- Applying for ICG Affiliation
- Getting Started
- Running Your Chapter or SIG
- Promoting Your Chapter or SIG
Get Your Group Online
Soon after your Chapter or SIG has been approved, it’s time to get online by setting up a web hosting account, a simple website, a Facebook page, and a discussion group. With so much happening online, it’s an excellent way to announce your new Chapter or SIG and communicate with your community. It’s tempting to put this off, but doing the basics as soon as possible enables the group to take adantage of its early momentum.
Choose a Domain Name
Your domain name is your Chapter’s or SIG’s address online. It should be closely related to the name of your group to make it easy to find. Setting up your hosting account as a “sub-domain” of the ICG’s ‘costume.org’ domain name is the easiest option and is free. For the “Sasquatch Valley Costumers’ Guild,” this could be ‘sasquatchvalleycostumers.costume.org’. If that is sufficient, there is nothing more to do and you can skip to the next section on setting up your web hosting account.
Some groups may also want to register a seperate domain name or use an existing domain name they previously registered with their web hosting account, For example, the “Sasquatch Valley Costumers’ Guild” might also want to use the domain name ‘sasquatchvalleycostumers.org’. The ‘.org’ top level domain indicates that your group a non-profit organization, which may make it easier to get certain benefits. You could also choose one of the other common top level domains like ‘.com’ or a country-specific one like ‘.co.uk’.
Registering your own domain name has several disadvantages. First, you must find a domain name that is available. using an online service like ‘whois.com’. Enter your prospective domain name in the search box to see whether it is available. If not, try some variations until you find one that is. This can take a number of attempts, and the available names may not be exactly what you wanted.
Second, you must pay to register your own domain name with one of the many domain name registrars. Some examples include ‘whois.com’, ‘hostgator.com’, ‘1&1.com’ and ‘midphase.com’. It’s a good idea to shop around as prices vary. Domain names typically cost between $7 and $15 per year.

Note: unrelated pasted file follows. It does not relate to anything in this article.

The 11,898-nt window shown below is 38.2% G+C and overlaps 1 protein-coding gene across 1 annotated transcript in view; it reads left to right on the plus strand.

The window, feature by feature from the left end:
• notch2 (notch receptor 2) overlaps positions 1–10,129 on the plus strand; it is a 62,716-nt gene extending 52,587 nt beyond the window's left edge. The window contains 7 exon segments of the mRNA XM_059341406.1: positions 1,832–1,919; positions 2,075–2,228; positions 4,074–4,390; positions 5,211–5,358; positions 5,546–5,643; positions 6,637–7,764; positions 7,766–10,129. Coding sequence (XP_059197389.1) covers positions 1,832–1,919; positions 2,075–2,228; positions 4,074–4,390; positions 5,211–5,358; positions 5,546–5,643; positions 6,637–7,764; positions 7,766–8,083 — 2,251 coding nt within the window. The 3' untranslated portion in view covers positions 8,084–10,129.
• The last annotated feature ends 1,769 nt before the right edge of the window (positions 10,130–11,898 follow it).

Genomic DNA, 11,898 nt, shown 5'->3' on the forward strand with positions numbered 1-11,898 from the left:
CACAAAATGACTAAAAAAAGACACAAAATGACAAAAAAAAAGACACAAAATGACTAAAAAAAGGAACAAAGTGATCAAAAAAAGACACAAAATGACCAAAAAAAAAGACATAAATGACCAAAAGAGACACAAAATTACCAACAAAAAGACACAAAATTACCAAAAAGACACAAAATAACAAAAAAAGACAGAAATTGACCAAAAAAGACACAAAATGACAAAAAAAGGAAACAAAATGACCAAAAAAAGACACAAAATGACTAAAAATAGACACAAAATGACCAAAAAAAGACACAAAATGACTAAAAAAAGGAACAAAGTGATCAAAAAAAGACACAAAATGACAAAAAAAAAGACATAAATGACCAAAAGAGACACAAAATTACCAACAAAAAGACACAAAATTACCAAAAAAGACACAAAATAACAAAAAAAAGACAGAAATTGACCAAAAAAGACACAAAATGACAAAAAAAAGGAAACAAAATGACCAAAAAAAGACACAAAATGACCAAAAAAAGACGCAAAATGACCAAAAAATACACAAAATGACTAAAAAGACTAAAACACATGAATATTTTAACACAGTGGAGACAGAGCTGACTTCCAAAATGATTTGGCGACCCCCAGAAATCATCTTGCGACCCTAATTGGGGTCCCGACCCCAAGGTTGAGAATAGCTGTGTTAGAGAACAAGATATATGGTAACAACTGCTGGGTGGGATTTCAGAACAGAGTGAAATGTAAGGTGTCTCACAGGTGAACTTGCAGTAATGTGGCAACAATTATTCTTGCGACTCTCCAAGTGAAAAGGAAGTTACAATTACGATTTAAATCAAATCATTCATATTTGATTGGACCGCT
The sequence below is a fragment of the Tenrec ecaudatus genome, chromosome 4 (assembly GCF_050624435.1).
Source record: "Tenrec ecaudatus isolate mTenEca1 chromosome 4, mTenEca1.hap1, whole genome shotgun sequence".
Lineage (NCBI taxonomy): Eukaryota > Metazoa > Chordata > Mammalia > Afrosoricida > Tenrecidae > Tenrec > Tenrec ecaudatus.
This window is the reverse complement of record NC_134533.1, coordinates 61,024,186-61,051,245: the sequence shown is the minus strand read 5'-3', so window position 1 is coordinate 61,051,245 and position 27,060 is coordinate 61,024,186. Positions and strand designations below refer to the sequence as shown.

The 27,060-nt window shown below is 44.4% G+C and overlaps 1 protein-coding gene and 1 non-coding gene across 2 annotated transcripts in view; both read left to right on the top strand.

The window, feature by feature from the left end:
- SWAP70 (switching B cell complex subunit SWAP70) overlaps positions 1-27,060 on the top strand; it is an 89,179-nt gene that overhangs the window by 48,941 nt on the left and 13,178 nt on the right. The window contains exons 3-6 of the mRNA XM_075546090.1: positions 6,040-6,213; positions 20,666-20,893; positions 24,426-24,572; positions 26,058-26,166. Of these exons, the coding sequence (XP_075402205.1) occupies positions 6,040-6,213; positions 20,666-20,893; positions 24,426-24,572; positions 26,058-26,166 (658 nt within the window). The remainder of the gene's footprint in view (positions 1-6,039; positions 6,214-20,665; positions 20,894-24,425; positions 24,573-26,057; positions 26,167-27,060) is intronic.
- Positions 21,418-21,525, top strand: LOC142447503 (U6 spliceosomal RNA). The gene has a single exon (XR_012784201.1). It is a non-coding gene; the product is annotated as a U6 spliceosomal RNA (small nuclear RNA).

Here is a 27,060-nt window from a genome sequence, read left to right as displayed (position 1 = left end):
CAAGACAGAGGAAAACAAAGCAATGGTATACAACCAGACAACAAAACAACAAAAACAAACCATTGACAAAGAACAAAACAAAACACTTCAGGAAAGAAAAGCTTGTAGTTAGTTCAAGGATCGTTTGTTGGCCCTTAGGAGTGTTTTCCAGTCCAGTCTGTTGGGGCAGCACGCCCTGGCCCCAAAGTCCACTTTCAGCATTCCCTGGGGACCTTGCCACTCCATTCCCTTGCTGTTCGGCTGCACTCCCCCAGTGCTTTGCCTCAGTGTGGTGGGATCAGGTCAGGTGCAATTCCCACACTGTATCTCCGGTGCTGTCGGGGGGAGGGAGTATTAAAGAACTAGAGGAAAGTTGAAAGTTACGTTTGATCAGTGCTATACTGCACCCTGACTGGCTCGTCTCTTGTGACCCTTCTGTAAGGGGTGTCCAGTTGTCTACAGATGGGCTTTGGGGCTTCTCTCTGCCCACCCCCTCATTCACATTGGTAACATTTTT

Third, you must remember to renew your own domain name registration. If you do not, your registration will expire and your website will become inaccessible using that name. Worse yet, someone else could re-register your domain name for a different website.
To avoid this, try to register your own domain name for multiple years. It is also a good idea to make the Chapter or SIG Treasurer responsible for renewing the domain name before it expires. You may or may not receive email notifications about renewals, so put the date on the calendar. Some registrars offer an automatic renewal option if you keep your group’s debit card on file with them.
Set Up a Web Hosting Account
If you are using a subdomain of ‘costume.org’ or you have successfully registered your own domain name, you are ready to set up a web hosting account. Every Chapter and SIG is entitled to a free web hosting account as a benefit of affiliation. Contact the ICG webmaster at firstname.lastname@example.org and provide either the subdomain name you have chosen, or your registered domain name and the name of your domain name registrar. The ICG webmaster will set up your account with the domain name, and email instructions to access it. The account provides online tutorials and videos to help you get started.
Create Email Aliases
Even if you don’t create a website right away, at least create email aliases for officers and special-purpose accounts like online banking and PayPal that forward email to whomever is actully responsible. Be sure to include several officers like Secretary and Treasurer on your special-purpose account aliases, in case one or the other becomes unavailable. The ICG webmaster can walk you through how to set up aliases for an ICG hosted account. Here are some common aliases to set up
Create a Simple Website
We suggest starting out with a very simple website first, and worrying about extending it with additional pages and features later. A simple website will provide basic information about your Chapter or SIG, and enable costumers to find you. The information can include a description of your group and the kinds of costuming that members do, who to contact about joining, cost of membership, and maybe some information on your next event. Having a photo of your group helps add interest.
If one of your members has web authoring skills, creating and uploading plain HTML pages and image files works well. The ICG web hosting account includes a file management function for uploading pages to the site. Another option is to use one of the site building tools that are available for free with your account. These tools are visual and require no web authoring skills.